Pets are an important part of many peoples' lives -- and our furry companions add a special presence to our lives, which was especially helpful during the isolating days of COVID. As George Eliot said, “Animals are such agreeable friends. They ask no questions; they pass no criticisms.” That's the kind of friend we all need. To celebrate National Pet Day on April 11, we decided to take a look at the households that own pets, based on the MRI-Simmons USA study.
According to the Winter 2022 study, 50% of US households own any kind of pet. Dogs are the most popular, in 38% of households, with cats coming in second at 24%. Some other stats include puppies (<1 year) in 3%, kittens (<1 year) also in 3%, with birds in about .6% and horses in .3%. Other pets (encompassing snakes, rodents, reptiles, and other species) are at 1.4% of US households.
Dog and cat ownership has remained relatively consistent over time, averaging about 41% of US households for dogs and 23% of US households for cats.
At a local level, the market most likely to have a dog is Sherman-Ada (Texas-Oklahoma) (54%; 139 index), while cats are popular in Clarksburg-Weston (West Virginia) (35%; 153 index). Puppies rule in Jonesboro (Arkansas) (6%; 174 index), and kittens are likely to be chilling out in Abilene-Sweetwater, Texas (6%; 216 index). Abilene-Sweetwater is also the market most likely to have any dog or cat at 64% (127 index). The markets least likely to have pets? For both dogs and cats, it is New York (25%; 63 index for dogs and 16%; 70 index). Chicago is the least likely place for puppies and kittens (2%; 59 index for puppies and 2%; 61 index for kittens).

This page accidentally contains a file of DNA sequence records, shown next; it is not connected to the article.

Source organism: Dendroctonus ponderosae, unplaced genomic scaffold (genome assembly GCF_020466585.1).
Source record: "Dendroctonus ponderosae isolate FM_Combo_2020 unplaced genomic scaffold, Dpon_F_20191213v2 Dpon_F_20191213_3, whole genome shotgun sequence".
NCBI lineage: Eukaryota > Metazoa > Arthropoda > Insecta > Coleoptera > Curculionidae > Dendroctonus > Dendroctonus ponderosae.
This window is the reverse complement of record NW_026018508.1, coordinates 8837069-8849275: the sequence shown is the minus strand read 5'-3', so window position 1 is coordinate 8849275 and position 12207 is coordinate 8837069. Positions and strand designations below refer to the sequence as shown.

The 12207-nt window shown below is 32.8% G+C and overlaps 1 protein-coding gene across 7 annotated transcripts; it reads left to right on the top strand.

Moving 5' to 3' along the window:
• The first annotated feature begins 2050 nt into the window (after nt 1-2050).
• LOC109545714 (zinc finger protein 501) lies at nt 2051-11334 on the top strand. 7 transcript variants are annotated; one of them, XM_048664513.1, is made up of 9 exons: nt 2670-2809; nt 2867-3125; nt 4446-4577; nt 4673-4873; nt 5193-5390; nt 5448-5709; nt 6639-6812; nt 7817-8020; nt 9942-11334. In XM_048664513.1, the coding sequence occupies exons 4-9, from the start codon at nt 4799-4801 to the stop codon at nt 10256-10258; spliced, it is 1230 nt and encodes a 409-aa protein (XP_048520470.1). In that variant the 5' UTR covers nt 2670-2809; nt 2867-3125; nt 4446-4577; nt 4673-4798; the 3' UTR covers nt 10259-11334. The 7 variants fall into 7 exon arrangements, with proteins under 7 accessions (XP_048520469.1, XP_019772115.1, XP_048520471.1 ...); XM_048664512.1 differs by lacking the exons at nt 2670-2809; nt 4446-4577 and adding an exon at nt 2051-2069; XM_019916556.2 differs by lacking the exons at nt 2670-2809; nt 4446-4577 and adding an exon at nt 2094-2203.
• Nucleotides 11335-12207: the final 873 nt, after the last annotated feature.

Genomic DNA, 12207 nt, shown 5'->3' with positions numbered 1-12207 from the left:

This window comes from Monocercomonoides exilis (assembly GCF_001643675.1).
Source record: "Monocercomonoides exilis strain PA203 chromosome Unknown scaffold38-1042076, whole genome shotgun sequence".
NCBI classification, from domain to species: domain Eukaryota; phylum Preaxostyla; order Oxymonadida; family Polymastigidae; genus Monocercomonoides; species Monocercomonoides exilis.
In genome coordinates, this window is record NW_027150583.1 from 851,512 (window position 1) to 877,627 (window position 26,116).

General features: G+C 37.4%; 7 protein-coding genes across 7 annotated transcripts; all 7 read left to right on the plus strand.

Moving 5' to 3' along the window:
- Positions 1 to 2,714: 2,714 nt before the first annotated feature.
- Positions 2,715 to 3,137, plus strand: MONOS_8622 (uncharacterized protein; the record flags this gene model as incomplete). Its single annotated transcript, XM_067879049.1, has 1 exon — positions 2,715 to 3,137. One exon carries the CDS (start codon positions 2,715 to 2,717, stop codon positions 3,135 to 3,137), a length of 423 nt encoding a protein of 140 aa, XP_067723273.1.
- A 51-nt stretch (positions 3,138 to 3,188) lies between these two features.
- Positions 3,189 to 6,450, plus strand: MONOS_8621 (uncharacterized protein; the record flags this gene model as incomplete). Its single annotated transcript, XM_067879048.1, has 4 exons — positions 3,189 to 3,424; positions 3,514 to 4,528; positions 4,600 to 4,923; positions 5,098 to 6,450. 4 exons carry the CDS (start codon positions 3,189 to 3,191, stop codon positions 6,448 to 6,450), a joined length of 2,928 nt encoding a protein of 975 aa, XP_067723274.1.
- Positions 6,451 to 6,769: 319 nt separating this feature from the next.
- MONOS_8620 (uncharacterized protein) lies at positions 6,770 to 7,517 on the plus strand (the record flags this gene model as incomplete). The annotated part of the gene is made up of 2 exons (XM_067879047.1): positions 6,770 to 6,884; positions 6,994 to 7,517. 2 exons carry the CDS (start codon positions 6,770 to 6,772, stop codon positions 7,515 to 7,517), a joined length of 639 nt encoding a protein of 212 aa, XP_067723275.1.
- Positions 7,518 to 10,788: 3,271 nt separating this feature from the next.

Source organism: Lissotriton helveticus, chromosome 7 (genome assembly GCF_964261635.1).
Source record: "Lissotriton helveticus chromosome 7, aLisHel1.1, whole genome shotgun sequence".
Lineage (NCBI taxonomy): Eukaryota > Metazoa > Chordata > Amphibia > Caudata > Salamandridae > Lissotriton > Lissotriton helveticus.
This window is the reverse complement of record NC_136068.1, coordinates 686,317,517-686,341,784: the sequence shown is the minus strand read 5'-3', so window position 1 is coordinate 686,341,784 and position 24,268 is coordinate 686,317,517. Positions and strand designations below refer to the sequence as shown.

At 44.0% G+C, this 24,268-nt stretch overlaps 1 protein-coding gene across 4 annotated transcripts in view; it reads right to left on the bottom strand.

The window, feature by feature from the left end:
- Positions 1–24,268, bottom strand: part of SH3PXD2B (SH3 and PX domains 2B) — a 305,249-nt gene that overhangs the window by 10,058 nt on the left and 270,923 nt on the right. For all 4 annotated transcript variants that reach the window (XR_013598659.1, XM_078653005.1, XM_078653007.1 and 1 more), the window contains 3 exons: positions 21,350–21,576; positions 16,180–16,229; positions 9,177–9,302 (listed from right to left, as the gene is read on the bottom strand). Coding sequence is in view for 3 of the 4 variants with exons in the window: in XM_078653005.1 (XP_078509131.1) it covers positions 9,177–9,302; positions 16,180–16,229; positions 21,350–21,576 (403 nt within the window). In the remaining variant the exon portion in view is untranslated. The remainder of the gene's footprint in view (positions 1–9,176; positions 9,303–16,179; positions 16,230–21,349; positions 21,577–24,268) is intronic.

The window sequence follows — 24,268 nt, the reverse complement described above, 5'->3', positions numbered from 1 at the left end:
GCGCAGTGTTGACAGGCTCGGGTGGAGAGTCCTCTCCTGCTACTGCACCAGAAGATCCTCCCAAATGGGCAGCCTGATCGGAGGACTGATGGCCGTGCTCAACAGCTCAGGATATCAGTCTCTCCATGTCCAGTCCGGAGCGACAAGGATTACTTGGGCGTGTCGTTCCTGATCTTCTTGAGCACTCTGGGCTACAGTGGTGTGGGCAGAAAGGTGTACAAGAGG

Breaking this down to the state level, Wyoming leads the pack for dog/cat ownership in general, with 65% of household owning either a dog or a cat (index: 128), as well as any dog (53%; 135 index) and any puppy (6%; 157 index), while Vermont holds the top spot for cats (34%; 147 index), and households in Arkansas are more likely to have kittens – nearly twice as likely as the continental US in general (5%; 190 index). As far as where pets are least likely to live, Washington DC holds the leash on that across the board.
And our pets are spoiled. 76% of pet-owning households have purchased treats for their dog or cat in the last 6 months; these same households have spent a mean of $319 on food in the last year, and $1096 on veterinary care for their pets in the same time frame. Man’s best friend gets more pampered treatments too – 32% of dog-owning households have visited the groomer in the last year, 10% have used a boarding service, 5% have used doggy day care, and 3% have invested in training.
Dani Lonestar (above) and I hope you and your pets have a great National Pet Day! To learn more about pets and the households they live in, along with the 60,000 other data points measured in the MRI-Simmons USA study, contact us here.